Asian shares are mostly higher with hopes growing for a global economic rebound even as coronavirus cases surge in many places
China reported its exports rose nearly 31% in March, in line with expectations but weaker than the 60% growth seen in the first two months of the year.
The rising trade activity reflects higher demand in overseas markets even as some countries reimpose precautions to counter rising numbers of new infections.
Japan’s benchmark Nikkei 225 gained 1.0% in morning trading to 29,832.50. South Korea’s Kospi gained 0.8% to 3,159.49. Australia’s S&P/ASX 200 inched up 0.1% to 6,980.50. Hong Kong’s Hang Seng surged 1.2% to 28,779.09, while the Shanghai Composite was little changed at 3,413.29.
Robert Carnell, Regional Head of Research Asia-Pacific at ING, expects trading in the region to be tentative as investors await data that will help assess the recovery from pandemic damage.
Apart from the Chinese trade data, “Asian markets, like others, will be on tenterhooks pending the release of important March U.S. inflation figures later today,” he said in a report.
Earnings season is approaching and corporate results may indicate the direction of future growth as nations gradually emerge from the damage set off by the pandemic.
JPMorgan Chase and Wells Fargo report on Wednesday, while Bank of America and Citigroup report on Thursday.
Worries remain about recent surges in COVID-19 cases, including Brazil and Michigan state in the U.S. Earlier this week, Japan, which trails the world in the vaccine rollout, called for government-backed measures to curb the recent surge in the sickness in some areas.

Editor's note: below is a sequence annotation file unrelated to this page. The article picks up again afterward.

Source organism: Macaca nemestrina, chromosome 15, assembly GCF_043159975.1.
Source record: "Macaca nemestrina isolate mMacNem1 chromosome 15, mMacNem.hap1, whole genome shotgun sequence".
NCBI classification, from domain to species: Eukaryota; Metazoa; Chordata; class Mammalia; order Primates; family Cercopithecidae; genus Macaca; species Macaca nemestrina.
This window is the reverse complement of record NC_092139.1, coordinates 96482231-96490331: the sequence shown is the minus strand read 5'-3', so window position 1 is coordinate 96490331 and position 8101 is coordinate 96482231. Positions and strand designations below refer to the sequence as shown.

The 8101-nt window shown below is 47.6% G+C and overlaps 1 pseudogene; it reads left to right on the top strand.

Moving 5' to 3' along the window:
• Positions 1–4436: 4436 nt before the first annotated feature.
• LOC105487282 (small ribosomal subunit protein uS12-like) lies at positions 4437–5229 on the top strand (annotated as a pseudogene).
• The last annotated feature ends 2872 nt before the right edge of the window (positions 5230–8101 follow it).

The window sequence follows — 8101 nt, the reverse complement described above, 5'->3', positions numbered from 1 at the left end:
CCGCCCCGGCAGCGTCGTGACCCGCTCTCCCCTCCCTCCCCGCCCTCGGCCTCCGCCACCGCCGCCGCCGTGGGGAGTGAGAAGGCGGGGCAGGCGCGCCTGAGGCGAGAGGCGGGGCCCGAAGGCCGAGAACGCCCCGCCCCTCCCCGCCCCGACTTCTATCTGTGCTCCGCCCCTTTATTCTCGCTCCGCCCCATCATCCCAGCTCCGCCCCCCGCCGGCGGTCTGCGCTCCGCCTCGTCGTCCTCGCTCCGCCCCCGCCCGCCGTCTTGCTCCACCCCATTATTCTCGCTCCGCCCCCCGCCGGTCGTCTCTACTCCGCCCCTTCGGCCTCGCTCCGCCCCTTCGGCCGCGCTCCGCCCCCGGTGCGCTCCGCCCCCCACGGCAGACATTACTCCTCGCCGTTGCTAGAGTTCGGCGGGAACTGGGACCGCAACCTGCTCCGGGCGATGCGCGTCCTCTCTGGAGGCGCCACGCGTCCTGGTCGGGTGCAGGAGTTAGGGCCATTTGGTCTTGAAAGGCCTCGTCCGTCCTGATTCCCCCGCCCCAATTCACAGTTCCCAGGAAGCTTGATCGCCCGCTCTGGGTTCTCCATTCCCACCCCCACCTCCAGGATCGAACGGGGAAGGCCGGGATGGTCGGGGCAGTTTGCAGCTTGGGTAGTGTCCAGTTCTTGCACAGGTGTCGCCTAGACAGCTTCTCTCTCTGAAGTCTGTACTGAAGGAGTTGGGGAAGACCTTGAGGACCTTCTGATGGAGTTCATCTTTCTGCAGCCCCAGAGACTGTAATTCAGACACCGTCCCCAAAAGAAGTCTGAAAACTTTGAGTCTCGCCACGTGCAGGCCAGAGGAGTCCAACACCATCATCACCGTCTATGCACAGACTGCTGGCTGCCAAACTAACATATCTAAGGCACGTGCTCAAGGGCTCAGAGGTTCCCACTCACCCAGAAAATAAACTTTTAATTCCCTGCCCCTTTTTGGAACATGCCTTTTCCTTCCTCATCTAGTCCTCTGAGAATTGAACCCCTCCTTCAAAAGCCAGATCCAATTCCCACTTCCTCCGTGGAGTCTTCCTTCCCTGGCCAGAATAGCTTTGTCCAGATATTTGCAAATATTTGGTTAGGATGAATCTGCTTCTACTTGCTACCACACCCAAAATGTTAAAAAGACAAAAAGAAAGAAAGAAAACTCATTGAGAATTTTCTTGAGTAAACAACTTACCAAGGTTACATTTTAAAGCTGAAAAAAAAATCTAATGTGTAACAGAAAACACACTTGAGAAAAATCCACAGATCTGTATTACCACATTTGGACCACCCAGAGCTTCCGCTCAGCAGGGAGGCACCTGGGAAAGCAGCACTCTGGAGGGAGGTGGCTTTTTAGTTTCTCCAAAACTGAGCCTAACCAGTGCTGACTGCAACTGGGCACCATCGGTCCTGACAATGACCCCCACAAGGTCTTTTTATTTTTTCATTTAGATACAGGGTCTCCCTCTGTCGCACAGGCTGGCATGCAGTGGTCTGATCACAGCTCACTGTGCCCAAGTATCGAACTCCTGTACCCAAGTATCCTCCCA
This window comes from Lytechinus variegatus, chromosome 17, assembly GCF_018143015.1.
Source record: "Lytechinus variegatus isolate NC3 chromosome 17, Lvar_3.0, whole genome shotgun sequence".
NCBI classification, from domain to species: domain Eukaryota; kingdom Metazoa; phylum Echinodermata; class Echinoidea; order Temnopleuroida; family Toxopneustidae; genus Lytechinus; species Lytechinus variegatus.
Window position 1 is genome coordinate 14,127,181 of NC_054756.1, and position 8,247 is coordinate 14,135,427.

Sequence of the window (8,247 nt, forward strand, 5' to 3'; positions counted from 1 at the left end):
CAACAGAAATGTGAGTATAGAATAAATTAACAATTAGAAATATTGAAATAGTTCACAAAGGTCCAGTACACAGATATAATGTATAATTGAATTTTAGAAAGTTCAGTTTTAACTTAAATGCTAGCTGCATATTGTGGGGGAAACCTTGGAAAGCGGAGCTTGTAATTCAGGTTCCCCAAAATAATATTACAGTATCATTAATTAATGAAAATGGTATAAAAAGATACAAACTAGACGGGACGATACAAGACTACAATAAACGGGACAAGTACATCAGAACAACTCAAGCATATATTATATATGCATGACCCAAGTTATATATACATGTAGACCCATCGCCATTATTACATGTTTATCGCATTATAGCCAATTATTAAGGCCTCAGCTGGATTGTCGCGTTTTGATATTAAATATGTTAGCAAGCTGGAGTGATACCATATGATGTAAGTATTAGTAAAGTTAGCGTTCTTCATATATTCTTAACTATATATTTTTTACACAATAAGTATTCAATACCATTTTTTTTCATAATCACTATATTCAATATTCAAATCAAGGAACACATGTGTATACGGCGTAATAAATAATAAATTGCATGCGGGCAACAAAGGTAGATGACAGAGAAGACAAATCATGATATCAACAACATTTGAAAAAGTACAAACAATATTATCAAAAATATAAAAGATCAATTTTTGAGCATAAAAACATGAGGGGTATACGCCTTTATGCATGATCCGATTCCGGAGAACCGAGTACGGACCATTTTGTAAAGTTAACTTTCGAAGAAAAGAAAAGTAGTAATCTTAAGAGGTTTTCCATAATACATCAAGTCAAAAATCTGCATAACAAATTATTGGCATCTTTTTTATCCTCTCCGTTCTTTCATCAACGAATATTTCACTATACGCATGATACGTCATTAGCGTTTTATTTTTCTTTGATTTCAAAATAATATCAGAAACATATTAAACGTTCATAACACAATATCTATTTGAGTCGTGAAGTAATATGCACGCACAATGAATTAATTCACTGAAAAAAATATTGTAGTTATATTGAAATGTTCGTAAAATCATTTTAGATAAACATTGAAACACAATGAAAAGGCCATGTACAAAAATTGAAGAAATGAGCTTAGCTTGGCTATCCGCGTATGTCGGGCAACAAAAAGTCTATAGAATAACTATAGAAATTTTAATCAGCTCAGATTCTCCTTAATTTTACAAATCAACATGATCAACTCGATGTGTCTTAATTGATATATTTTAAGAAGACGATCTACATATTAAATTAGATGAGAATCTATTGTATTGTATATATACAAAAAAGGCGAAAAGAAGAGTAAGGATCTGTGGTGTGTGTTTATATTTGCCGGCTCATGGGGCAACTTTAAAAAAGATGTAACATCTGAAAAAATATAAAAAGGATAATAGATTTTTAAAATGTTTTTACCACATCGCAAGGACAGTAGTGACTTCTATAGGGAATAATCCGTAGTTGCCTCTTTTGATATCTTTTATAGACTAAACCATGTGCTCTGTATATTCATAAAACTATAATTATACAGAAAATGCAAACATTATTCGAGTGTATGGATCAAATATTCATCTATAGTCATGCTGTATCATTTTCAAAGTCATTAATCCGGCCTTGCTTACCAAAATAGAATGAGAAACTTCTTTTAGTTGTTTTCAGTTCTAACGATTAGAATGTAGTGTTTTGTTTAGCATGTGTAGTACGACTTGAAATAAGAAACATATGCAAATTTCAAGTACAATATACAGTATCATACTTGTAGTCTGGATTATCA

In Thailand, authorities are warning of a potential explosion in cases after many new infections were found among people who frequent clubs and other entertainment venues.
On Wall Street, indexes gave up some of their recent gains as technology, communication and energy stocks weighed on the market.
Bond yields inched higher after easing most of last week. Investors have been focusing on the economic recovery as well as the risks higher inflation poses to consumers and companies.
Monday’s pullback snapped a three-day winning streak for the benchmark S&P 500, which closed out last week with its third straight weekly gain.
“It’s this back and forth as the market tries to figure out how strong the economy is going to be and how long its going to last,” said Tom Martin, senior portfolio manager with Globalt Investments.
The S&P 500 slipped 0.81 points to 4,127.99. The Dow Jones Industrial Average fell 0.2% to 33,745.40. The tech-heavy Nasdaq composite lost 0.4%, to 13,850. The S&P 500 and Dow each set record highs Friday.
Small company stocks, which have been outgaining the broader market this year, also fell. The Russell 2000 index of smaller companies gave up 0.4%, to 2,233.78. The index is up 13.1% so far this year, while the S&P 500, which tracks large companies, is up 9.9%.
Technology stocks were the biggest drag on the market. Apple fell 1.3% and Google’s parent company slid 1.1%.
The sector has been choppy as investors shift money to other industries that could see solid gains as the economy recovers. Rising bond yields have also made technology stock values look pricey after months of big gains. The yield on the 10-year U.S. Treasury note, which influences interest rates on mortgages and other loans, inched up to 1.69% on Tuesday.
While many economists are projecting a strong economic rebound this year, some companies that stand to benefit from the reopening of the economy were among the decliners Monday. Cruise operators Carnival and Royal Caribbean fell 5.3% and 3.1%, respectively.
Nuance Communications soared 15.9% after Microsoft said it would buy the speech technology company for about $16 billion.
Alibaba’s U.S.-listed shares jumped 9.3% after the Chinese conglomerate said it would restructure its Ant Group financial affiliate to placate Chinese government regulatory concerns.
In energy trading, benchmark U.S. crude added 32 cents to $60.02 a barrel in electronic trading on the New York Mercantile Exchange. It gained 38 cents on Monday to $50.70 per barrel. Brent crude, the international standard, gained 37 cents to $63.65 a barrel.
In currency trading, the U.S. dollar inched up to 109.68 Japanese yen from 109.40 yen late Monday. The euro slipped to $1.1893 from $1.1911.